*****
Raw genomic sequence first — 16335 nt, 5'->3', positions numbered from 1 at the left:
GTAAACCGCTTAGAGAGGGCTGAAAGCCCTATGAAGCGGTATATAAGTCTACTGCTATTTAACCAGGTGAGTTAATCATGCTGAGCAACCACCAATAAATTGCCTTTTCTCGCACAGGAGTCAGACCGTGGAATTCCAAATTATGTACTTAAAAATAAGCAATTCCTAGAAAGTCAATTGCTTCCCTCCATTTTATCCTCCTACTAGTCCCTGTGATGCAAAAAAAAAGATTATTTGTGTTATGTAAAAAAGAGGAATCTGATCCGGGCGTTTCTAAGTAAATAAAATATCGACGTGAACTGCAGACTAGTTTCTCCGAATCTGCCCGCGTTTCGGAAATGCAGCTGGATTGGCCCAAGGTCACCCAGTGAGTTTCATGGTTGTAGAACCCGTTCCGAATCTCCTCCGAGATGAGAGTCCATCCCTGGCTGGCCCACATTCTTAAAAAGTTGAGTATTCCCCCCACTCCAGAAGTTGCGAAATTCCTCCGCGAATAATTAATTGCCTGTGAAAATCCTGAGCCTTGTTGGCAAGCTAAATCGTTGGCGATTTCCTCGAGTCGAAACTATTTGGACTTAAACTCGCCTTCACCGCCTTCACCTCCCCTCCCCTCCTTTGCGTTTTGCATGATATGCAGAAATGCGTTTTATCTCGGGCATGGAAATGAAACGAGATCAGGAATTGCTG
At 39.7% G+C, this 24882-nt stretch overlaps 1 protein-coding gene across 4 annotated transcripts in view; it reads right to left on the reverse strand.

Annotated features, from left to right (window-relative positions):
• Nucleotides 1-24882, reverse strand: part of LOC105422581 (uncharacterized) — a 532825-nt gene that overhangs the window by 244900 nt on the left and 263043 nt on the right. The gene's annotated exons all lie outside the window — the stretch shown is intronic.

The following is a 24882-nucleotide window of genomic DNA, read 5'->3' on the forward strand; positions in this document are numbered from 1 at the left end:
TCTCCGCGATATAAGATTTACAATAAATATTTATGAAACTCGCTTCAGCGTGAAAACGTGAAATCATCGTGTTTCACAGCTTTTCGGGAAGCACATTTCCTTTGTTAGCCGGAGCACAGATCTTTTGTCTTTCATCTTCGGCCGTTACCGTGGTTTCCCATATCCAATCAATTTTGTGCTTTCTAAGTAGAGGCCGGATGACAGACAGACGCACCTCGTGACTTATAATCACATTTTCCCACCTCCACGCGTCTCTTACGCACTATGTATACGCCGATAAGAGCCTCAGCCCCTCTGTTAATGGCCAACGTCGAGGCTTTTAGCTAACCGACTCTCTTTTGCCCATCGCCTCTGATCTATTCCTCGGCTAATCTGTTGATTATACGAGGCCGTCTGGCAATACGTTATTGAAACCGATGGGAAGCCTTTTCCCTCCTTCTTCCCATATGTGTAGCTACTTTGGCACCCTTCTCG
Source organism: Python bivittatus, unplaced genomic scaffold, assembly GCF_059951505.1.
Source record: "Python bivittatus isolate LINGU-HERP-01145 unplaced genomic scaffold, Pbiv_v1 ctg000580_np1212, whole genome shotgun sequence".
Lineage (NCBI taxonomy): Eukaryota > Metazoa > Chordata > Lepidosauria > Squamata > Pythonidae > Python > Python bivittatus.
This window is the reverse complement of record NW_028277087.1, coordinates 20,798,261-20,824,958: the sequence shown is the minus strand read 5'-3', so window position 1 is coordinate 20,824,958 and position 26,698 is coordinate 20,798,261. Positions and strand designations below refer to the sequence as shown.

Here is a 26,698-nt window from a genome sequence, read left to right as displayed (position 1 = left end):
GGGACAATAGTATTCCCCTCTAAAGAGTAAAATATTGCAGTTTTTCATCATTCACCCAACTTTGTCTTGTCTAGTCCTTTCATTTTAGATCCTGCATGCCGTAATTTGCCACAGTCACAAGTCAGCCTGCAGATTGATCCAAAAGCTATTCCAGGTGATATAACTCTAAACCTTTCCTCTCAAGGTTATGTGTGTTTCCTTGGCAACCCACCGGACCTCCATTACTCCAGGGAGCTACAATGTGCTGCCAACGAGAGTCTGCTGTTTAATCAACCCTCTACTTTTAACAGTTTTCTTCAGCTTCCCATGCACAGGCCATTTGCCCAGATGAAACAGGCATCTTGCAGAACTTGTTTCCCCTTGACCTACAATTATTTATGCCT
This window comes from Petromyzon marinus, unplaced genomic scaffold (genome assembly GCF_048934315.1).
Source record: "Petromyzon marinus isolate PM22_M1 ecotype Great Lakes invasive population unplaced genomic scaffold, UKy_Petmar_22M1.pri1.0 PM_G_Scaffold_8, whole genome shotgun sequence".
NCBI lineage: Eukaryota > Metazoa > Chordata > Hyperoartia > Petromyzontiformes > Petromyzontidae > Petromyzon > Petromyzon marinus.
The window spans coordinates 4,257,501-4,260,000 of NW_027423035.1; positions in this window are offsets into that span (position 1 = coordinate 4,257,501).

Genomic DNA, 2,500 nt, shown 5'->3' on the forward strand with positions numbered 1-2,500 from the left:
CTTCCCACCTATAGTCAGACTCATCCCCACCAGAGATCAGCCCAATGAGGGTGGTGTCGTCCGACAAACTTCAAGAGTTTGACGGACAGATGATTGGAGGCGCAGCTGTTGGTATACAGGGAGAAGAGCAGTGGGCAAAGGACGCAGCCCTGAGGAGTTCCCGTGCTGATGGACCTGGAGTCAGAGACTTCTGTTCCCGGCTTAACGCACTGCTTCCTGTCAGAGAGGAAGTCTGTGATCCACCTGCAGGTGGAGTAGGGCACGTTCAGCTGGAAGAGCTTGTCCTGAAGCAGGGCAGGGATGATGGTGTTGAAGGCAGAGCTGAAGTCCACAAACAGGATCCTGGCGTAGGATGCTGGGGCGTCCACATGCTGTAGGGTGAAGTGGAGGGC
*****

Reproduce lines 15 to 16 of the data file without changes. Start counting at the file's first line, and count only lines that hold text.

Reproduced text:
Source record: "Petromyzon marinus isolate PM22_M1 ecotype Great Lakes invasive population unplaced genomic scaffold, UKy_Petmar_22M1.pri1.0 PM_G_Scaffold_8, whole genome shotgun sequence".
NCBI lineage: Eukaryota > Metazoa > Chordata > Hyperoartia > Petromyzontiformes > Petromyzontidae > Petromyzon > Petromyzon marinus.